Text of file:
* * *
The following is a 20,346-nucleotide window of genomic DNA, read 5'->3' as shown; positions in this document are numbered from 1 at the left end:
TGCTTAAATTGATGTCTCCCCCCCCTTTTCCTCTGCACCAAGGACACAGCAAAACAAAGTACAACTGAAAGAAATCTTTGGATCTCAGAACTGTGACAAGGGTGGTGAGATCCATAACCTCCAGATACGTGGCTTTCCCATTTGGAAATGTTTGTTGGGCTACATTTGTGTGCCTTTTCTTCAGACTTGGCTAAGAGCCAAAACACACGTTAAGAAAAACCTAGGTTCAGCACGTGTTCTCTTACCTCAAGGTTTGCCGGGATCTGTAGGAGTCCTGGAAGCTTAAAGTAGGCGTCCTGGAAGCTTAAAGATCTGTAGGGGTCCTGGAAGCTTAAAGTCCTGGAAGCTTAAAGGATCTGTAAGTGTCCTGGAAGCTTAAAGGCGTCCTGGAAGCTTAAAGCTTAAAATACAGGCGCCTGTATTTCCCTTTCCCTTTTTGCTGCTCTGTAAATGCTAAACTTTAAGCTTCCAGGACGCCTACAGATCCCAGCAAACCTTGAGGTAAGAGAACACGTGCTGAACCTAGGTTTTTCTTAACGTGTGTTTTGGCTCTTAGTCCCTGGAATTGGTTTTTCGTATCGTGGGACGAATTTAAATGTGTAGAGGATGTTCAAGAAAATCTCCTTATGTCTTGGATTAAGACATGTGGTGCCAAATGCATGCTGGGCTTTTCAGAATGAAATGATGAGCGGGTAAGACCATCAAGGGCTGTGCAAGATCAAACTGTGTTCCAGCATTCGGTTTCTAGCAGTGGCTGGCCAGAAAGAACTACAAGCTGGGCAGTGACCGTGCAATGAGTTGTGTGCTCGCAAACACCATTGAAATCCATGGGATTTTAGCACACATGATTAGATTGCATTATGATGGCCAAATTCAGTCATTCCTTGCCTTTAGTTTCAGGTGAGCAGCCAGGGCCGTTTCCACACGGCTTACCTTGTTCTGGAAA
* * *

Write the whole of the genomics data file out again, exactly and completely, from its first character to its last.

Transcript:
The following is a 20,346-nucleotide window of genomic DNA, read 5'->3' as shown; positions in this document are numbered from 1 at the left end:
TGCTTAAATTGATGTCTCCCCCCCCTTTTCCTCTGCACCAAGGACACAGCAAAACAAAGTACAACTGAAAGAAATCTTTGGATCTCAGAACTGTGACAAGGGTGGTGAGATCCATAACCTCCAGATACGTGGCTTTCCCATTTGGAAATGTTTGTTGGGCTACATTTGTGTGCCTTTTCTTCAGACTTGGCTAAGAGCCAAAACACACGTTAAGAAAAACCTAGGTTCAGCACGTGTTCTCTTACCTCAAGGTTTGCCGGGATCTGTAGGAGTCCTGGAAGCTTAAAGTAGGCGTCCTGGAAGCTTAAAGATCTGTAGGGGTCCTGGAAGCTTAAAGTCCTGGAAGCTTAAAGGATCTGTAAGTGTCCTGGAAGCTTAAAGGCGTCCTGGAAGCTTAAAGCTTAAAATACAGGCGCCTGTATTTCCCTTTCCCTTTTTGCTGCTCTGTAAATGCTAAACTTTAAGCTTCCAGGACGCCTACAGATCCCAGCAAACCTTGAGGTAAGAGAACACGTGCTGAACCTAGGTTTTTCTTAACGTGTGTTTTGGCTCTTAGTCCCTGGAATTGGTTTTTCGTATCGTGGGACGAATTTAAATGTGTAGAGGATGTTCAAGAAAATCTCCTTATGTCTTGGATTAAGACATGTGGTGCCAAATGCATGCTGGGCTTTTCAGAATGAAATGATGAGCGGGTAAGACCATCAAGGGCTGTGCAAGATCAAACTGTGTTCCAGCATTCGGTTTCTAGCAGTGGCTGGCCAGAAAGAACTACAAGCTGGGCAGTGACCGTGCAATGAGTTGTGTGCTCGCAAACACCATTGAAATCCATGGGATTTTAGCACACATGATTAGATTGCATTATGATGGCCAAATTCAGTCATTCCTTGCCTTTAGTTTCAGGTGAGCAGCCAGGGCCGTTTCCACACGGCTTACCTTGTTCTGGAAA